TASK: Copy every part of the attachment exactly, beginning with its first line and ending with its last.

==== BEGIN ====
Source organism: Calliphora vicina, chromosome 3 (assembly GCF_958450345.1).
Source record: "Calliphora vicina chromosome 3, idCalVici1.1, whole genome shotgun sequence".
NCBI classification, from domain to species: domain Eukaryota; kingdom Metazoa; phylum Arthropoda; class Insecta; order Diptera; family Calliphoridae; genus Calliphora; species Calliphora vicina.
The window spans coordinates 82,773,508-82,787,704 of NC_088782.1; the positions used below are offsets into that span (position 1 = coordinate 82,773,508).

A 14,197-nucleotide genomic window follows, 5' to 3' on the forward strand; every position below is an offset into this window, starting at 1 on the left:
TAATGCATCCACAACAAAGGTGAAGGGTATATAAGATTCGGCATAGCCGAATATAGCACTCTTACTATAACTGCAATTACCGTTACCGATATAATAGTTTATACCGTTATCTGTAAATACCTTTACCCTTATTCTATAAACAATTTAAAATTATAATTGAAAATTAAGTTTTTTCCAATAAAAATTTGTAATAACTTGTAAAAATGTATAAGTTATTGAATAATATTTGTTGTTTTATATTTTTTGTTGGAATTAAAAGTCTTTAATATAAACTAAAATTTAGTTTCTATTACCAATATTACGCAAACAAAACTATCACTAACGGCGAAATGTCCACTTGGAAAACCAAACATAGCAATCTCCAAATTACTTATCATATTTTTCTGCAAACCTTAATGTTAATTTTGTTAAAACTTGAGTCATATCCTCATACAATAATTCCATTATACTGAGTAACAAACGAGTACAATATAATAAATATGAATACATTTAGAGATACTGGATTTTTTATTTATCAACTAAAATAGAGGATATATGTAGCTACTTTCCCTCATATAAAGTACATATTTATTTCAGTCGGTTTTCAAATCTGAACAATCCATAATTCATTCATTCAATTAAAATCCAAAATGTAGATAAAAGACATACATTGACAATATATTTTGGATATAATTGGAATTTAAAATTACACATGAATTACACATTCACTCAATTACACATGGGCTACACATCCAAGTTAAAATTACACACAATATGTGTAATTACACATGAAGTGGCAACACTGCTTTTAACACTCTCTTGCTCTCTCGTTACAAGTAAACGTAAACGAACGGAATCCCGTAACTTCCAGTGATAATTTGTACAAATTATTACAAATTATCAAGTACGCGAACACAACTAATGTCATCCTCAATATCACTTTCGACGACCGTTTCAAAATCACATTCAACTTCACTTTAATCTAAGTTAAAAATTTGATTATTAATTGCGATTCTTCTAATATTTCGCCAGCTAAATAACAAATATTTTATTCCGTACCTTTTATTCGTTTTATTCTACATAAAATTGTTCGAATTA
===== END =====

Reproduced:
Source organism: Calliphora vicina, chromosome 3 (assembly GCF_958450345.1).
Source record: "Calliphora vicina chromosome 3, idCalVici1.1, whole genome shotgun sequence".
NCBI classification, from domain to species: domain Eukaryota; kingdom Metazoa; phylum Arthropoda; class Insecta; order Diptera; family Calliphoridae; genus Calliphora; species Calliphora vicina.
The window spans coordinates 82,773,508-82,787,704 of NC_088782.1; the positions used below are offsets into that span (position 1 = coordinate 82,773,508).

A 14,197-nucleotide genomic window follows, 5' to 3' on the forward strand; every position below is an offset into this window, starting at 1 on the left:
TAATGCATCCACAACAAAGGTGAAGGGTATATAAGATTCGGCATAGCCGAATATAGCACTCTTACTATAACTGCAATTACCGTTACCGATATAATAGTTTATACCGTTATCTGTAAATACCTTTACCCTTATTCTATAAACAATTTAAAATTATAATTGAAAATTAAGTTTTTTCCAATAAAAATTTGTAATAACTTGTAAAAATGTATAAGTTATTGAATAATATTTGTTGTTTTATATTTTTTGTTGGAATTAAAAGTCTTTAATATAAACTAAAATTTAGTTTCTATTACCAATATTACGCAAACAAAACTATCACTAACGGCGAAATGTCCACTTGGAAAACCAAACATAGCAATCTCCAAATTACTTATCATATTTTTCTGCAAACCTTAATGTTAATTTTGTTAAAACTTGAGTCATATCCTCATACAATAATTCCATTATACTGAGTAACAAACGAGTACAATATAATAAATATGAATACATTTAGAGATACTGGATTTTTTATTTATCAACTAAAATAGAGGATATATGTAGCTACTTTCCCTCATATAAAGTACATATTTATTTCAGTCGGTTTTCAAATCTGAACAATCCATAATTCATTCATTCAATTAAAATCCAAAATGTAGATAAAAGACATACATTGACAATATATTTTGGATATAATTGGAATTTAAAATTACACATGAATTACACATTCACTCAATTACACATGGGCTACACATCCAAGTTAAAATTACACACAATATGTGTAATTACACATGAAGTGGCAACACTGCTTTTAACACTCTCTTGCTCTCTCGTTACAAGTAAACGTAAACGAACGGAATCCCGTAACTTCCAGTGATAATTTGTACAAATTATTACAAATTATCAAGTACGCGAACACAACTAATGTCATCCTCAATATCACTTTCGACGACCGTTTCAAAATCACATTCAACTTCACTTTAATCTAAGTTAAAAATTTGATTATTAATTGCGATTCTTCTAATATTTCGCCAGCTAAATAACAAATATTTTATTCCGTACCTTTTATTCGTTTTATTCTACATAAAATTGTTCGAATTA